A Comparative Organizational Perspective on Policy Diffusion: Theory and Empirical Applications, Johnatan Reiss UG'23 (2269070)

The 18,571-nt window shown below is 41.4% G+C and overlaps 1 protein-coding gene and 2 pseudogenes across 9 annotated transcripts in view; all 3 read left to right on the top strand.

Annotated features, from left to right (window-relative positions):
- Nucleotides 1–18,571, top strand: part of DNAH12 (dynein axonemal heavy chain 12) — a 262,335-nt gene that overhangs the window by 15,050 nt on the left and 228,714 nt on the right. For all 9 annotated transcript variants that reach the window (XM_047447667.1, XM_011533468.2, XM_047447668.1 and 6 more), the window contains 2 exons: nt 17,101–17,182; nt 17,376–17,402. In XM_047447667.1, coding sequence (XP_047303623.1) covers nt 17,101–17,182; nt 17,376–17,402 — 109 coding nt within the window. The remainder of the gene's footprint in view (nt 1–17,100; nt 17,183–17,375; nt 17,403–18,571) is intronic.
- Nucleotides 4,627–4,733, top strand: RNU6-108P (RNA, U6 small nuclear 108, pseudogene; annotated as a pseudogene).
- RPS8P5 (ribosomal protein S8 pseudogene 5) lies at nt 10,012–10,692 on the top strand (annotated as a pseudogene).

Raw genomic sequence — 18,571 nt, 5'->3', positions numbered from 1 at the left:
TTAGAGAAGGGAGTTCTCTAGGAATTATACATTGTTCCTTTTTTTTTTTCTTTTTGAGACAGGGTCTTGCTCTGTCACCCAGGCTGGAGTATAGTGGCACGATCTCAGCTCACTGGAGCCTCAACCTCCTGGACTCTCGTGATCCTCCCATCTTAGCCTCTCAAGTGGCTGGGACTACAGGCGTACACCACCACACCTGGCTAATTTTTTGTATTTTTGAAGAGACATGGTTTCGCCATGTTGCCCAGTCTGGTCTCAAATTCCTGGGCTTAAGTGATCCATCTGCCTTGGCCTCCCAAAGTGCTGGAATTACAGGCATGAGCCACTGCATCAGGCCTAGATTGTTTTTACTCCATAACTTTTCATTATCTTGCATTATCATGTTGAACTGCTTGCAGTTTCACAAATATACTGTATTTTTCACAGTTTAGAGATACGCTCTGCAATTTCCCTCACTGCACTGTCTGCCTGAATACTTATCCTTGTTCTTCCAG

Studies of policy diffusion – examining how and why similar policies spread across different polities – tend to treat policymaking institutions as unitary actors. The information obtained from observing other countries’ experiences, the policy decision-making process, and the implementation of policy choices are traditionally seen to be contained within a single, abstract ‘policymaker’. This thesis challenges this view by advancing an organizational perspective on policy diffusion. It develops a theory that attributes information processing, decision-making, and policy implementation to three different within-polity agents – ’learning’ bureaucrats, policy decision-makers, and ‘executing’ bureaucrats – whose interactions are mitigated by bureaucratic and organizational variables. Based on this framework, I develop a formal model of diffusion likelihood and derive three hypotheses. I evaluate these hypotheses in the context of the diffusion of open trade regimes among developing countries between 1970-2000. Empirical results suggest that bureaucratic interactions may explain previously unexplored patterns in the diffusion of trade policies. Overall, this theoretical framework may offer insights into the organizational elements that underlie other processes studied in comparative international political economy.